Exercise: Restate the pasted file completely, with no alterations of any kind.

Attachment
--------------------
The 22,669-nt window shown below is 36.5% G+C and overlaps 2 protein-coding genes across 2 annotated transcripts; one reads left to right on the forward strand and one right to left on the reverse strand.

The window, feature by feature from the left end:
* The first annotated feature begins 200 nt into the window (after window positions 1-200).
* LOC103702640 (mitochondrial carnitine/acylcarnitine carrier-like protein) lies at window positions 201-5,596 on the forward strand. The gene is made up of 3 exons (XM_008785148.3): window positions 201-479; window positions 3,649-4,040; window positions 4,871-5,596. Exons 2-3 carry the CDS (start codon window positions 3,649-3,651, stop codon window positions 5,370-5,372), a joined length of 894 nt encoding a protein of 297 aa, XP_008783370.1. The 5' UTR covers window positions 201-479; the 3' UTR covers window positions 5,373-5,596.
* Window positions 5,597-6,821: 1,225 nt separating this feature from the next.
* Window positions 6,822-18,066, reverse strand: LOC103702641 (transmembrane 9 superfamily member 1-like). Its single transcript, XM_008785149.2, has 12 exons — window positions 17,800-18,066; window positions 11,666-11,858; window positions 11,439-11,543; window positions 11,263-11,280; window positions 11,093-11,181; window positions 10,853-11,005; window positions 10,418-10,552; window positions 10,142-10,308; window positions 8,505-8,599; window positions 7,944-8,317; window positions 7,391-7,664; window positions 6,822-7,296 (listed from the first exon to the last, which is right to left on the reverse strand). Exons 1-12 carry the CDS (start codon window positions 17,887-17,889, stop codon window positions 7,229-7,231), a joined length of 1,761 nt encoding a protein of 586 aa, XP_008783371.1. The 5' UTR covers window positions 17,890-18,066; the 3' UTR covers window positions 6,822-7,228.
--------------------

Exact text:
The 22,669-nt window shown below is 36.5% G+C and overlaps 2 protein-coding genes across 2 annotated transcripts; one reads left to right on the forward strand and one right to left on the reverse strand.

The window, feature by feature from the left end:
* The first annotated feature begins 200 nt into the window (after window positions 1-200).
* LOC103702640 (mitochondrial carnitine/acylcarnitine carrier-like protein) lies at window positions 201-5,596 on the forward strand. The gene is made up of 3 exons (XM_008785148.3): window positions 201-479; window positions 3,649-4,040; window positions 4,871-5,596. Exons 2-3 carry the CDS (start codon window positions 3,649-3,651, stop codon window positions 5,370-5,372), a joined length of 894 nt encoding a protein of 297 aa, XP_008783370.1. The 5' UTR covers window positions 201-479; the 3' UTR covers window positions 5,373-5,596.
* Window positions 5,597-6,821: 1,225 nt separating this feature from the next.
* Window positions 6,822-18,066, reverse strand: LOC103702641 (transmembrane 9 superfamily member 1-like). Its single transcript, XM_008785149.2, has 12 exons — window positions 17,800-18,066; window positions 11,666-11,858; window positions 11,439-11,543; window positions 11,263-11,280; window positions 11,093-11,181; window positions 10,853-11,005; window positions 10,418-10,552; window positions 10,142-10,308; window positions 8,505-8,599; window positions 7,944-8,317; window positions 7,391-7,664; window positions 6,822-7,296 (listed from the first exon to the last, which is right to left on the reverse strand). Exons 1-12 carry the CDS (start codon window positions 17,887-17,889, stop codon window positions 7,229-7,231), a joined length of 1,761 nt encoding a protein of 586 aa, XP_008783371.1. The 5' UTR covers window positions 17,890-18,066; the 3' UTR covers window positions 6,822-7,228.